Kentucky Governor Says He Will Consider Executive Action if Medical Marijuana Bill Does Not Pass. Gov. Andy Beshear (D) said late last week that if the legislature fails to pass a medical marijuana bill this year, he is ready to explore possible executive actions he could take to get medical marijuana to ailing Kentuckians. "We’re going to explore that," he said in response to a question. "It’s something that we will look at. Its time has certainly come."

Psychedelics

Maryland House Gives Initial Approval to Bill to Create Fund for Psychedelic Access for Veterans. The House of Delegates last Friday gave initial approval to Senate Bill 709, which has already passed the Senate. The bill would create a state fund to provide "cost-free" access to psychedelics such as psilocybin, MDMA, and ketamine for veterans suffering from PTSD and traumatic brain injury. The bill passed out of the House Appropriations Committee last Thursday, and if delegates do not amend it, it faces only one more vote before heading to the desk of Gov. Larry Hogan (R). 

MA Senate Passes Marijuana Equity Bill, Taliban Poppy Ban Sends Opium Prices Soaring, More... (4/8/22)

A South Carolina medical marijuana bill advances, the Senate is poised to vote soon on a bill to finally eliminate the crack-powder cocaine sentencing disparity, and more.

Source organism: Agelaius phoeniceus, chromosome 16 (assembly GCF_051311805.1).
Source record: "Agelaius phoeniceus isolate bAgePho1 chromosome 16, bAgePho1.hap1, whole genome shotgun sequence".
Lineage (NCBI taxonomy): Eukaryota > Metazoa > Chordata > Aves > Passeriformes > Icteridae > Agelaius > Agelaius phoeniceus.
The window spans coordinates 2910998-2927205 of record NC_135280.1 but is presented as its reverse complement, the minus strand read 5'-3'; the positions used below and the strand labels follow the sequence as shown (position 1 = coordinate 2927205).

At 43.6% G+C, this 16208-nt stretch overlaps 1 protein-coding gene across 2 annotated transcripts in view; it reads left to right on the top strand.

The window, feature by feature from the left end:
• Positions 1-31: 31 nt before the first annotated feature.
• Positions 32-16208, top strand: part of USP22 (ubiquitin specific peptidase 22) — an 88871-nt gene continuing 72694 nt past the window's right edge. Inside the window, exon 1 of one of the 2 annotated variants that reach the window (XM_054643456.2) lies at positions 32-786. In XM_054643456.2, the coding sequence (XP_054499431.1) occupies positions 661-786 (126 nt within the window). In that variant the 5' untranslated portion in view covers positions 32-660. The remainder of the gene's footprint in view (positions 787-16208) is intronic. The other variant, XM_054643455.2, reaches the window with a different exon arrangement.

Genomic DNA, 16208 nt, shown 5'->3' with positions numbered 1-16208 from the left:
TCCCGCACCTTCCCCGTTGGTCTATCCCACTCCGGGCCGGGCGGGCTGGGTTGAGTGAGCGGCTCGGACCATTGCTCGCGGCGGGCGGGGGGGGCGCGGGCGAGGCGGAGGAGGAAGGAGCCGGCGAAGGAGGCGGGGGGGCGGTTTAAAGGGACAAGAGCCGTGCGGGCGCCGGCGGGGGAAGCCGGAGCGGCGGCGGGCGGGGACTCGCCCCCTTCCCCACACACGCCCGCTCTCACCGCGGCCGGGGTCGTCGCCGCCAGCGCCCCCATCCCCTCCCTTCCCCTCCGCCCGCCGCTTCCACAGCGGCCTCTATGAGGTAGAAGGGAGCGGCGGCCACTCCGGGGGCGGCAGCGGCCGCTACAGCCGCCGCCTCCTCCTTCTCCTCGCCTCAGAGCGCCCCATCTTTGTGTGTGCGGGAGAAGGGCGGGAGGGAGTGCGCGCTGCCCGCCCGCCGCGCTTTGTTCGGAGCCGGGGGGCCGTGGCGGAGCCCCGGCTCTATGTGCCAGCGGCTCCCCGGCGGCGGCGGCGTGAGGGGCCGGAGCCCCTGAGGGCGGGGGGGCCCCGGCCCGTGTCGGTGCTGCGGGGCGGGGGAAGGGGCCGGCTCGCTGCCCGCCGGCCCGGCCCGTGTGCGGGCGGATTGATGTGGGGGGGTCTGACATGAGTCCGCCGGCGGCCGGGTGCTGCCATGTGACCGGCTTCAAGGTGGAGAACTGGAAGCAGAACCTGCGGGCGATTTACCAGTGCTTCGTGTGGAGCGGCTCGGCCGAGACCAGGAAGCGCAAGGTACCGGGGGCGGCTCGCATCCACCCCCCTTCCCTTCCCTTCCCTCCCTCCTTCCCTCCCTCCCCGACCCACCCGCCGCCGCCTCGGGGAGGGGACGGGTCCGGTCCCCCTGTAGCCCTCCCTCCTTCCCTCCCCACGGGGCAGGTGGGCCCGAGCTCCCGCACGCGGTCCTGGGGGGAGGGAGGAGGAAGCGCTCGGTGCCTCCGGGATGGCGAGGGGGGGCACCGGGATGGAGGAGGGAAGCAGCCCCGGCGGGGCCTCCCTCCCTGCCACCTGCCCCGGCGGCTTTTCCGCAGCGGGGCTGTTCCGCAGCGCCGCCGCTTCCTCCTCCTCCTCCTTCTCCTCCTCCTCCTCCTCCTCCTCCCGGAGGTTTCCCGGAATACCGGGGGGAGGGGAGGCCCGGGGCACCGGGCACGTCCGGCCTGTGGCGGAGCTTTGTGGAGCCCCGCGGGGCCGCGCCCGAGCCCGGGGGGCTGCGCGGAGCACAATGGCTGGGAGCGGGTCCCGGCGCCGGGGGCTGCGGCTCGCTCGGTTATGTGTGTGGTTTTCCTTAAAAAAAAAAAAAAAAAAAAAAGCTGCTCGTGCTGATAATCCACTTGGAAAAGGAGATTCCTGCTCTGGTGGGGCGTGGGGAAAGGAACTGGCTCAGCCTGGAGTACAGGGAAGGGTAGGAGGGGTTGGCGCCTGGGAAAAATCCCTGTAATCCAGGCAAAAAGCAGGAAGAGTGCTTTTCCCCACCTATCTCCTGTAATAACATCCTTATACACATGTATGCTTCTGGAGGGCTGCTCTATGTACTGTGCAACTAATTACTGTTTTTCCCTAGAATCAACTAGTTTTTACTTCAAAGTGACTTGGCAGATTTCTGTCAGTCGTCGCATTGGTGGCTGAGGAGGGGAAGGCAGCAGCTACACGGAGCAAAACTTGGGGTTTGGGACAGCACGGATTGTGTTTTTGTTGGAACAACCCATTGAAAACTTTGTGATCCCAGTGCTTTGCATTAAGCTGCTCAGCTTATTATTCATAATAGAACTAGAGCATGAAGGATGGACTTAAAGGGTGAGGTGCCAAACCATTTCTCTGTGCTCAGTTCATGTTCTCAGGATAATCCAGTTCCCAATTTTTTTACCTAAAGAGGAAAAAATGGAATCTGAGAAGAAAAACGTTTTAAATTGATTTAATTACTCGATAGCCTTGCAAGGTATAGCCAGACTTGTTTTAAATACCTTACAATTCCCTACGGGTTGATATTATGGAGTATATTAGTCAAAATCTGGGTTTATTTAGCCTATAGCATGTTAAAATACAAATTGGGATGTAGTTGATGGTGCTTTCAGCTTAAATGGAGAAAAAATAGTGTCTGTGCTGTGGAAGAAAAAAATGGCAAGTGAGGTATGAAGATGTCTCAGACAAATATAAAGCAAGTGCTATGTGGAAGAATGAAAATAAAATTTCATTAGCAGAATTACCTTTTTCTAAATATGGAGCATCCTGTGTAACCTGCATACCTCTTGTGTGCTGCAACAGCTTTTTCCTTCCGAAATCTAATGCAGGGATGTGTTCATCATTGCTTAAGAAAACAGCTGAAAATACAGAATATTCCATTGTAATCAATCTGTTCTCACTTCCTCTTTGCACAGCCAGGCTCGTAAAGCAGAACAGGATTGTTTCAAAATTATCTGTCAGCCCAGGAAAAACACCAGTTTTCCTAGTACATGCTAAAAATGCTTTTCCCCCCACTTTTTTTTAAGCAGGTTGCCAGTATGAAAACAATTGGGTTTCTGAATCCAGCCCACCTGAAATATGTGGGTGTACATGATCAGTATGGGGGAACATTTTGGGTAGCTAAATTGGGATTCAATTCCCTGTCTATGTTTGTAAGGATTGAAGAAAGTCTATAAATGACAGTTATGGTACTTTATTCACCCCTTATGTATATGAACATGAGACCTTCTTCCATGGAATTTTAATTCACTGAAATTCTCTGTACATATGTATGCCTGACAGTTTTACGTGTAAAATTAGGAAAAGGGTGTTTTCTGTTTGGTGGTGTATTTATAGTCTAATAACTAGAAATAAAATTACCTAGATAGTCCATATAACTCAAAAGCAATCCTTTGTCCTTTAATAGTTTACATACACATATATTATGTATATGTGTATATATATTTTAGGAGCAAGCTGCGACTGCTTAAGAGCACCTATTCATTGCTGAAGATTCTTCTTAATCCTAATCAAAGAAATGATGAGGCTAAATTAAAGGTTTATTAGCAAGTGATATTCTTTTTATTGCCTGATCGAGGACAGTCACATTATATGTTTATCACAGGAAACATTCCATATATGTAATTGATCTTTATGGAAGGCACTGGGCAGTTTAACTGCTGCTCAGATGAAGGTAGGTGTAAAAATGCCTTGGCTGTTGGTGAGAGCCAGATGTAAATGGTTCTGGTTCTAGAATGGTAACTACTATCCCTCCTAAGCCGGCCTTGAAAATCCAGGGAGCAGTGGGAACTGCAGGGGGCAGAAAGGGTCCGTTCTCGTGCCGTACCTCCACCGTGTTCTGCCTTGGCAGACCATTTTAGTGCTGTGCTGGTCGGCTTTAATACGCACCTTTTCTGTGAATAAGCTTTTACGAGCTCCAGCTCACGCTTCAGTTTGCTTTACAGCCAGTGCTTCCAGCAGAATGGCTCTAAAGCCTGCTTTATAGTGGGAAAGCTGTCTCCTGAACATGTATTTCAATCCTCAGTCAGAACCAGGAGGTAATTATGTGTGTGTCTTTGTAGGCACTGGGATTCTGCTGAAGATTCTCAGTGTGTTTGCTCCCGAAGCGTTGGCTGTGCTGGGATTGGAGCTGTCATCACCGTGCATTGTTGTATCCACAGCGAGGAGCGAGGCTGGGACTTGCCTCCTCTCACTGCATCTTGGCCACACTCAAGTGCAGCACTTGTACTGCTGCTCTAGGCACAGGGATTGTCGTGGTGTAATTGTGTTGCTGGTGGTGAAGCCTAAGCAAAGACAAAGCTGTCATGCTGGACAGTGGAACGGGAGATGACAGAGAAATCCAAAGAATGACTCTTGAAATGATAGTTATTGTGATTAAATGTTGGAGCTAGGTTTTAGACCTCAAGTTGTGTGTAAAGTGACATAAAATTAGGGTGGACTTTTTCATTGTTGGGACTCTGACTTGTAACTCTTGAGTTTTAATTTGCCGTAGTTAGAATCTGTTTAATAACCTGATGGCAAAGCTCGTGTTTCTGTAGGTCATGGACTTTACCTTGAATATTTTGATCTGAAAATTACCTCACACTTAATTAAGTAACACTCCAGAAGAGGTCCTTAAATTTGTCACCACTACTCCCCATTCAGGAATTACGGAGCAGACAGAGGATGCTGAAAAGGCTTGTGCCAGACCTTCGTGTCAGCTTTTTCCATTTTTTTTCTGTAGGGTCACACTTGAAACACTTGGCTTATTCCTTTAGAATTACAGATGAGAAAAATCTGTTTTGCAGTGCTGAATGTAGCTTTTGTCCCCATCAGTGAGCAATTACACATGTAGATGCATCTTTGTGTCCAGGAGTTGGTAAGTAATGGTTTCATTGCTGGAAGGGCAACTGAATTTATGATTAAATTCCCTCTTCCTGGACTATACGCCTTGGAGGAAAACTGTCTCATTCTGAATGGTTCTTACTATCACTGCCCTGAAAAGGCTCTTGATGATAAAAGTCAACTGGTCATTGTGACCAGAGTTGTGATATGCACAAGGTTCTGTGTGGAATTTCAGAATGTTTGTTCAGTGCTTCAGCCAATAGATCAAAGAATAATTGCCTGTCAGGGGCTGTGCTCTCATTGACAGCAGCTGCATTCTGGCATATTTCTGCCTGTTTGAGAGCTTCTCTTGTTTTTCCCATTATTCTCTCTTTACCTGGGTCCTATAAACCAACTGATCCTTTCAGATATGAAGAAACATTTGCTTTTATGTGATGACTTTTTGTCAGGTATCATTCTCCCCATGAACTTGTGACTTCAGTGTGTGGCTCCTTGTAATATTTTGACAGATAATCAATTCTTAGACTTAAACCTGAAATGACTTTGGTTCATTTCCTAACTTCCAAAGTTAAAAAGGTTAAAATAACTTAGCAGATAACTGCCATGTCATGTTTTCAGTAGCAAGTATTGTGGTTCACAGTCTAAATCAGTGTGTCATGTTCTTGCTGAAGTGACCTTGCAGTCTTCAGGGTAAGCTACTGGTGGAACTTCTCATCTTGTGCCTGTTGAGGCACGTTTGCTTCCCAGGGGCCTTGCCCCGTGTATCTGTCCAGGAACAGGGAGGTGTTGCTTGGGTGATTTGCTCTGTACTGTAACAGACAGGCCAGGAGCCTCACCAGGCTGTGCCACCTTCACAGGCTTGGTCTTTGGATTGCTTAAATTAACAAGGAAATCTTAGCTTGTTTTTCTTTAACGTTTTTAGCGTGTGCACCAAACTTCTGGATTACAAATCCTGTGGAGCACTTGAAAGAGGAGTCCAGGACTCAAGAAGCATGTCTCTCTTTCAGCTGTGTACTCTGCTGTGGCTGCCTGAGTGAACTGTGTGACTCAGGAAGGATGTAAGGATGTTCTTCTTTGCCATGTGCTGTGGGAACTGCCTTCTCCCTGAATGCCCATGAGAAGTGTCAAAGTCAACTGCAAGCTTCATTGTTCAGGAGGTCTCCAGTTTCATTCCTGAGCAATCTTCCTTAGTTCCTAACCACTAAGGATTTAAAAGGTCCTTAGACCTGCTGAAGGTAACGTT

Singapore is the object of international condemnation over its resumption of the death penalty for drug offenses. (Pixabay)
Marijuana Policy

Massachusetts Senate Passes Marijuana Equity Bill. The Senate on Thursday approved a bill aimed at helping minority entrepreneurs and people adversely impacted by previous drug law enforcement gain a foothold in the legal marijuana industry. Senate Bill 2801 has numerous provisions, including creating a new Cannabis Social Equity Trust Fund, redirecting tax revenue equivalent to 1 percent of a social equity business’s sales from the state to the city or town where the business is located; directing the Cannabis Control Commission to make rules for localities to "to promote and encourage full participation in the regulated marijuana industry" by individuals from communities disproportionately harmed by marijuana prohibition. The bill now heads to the House.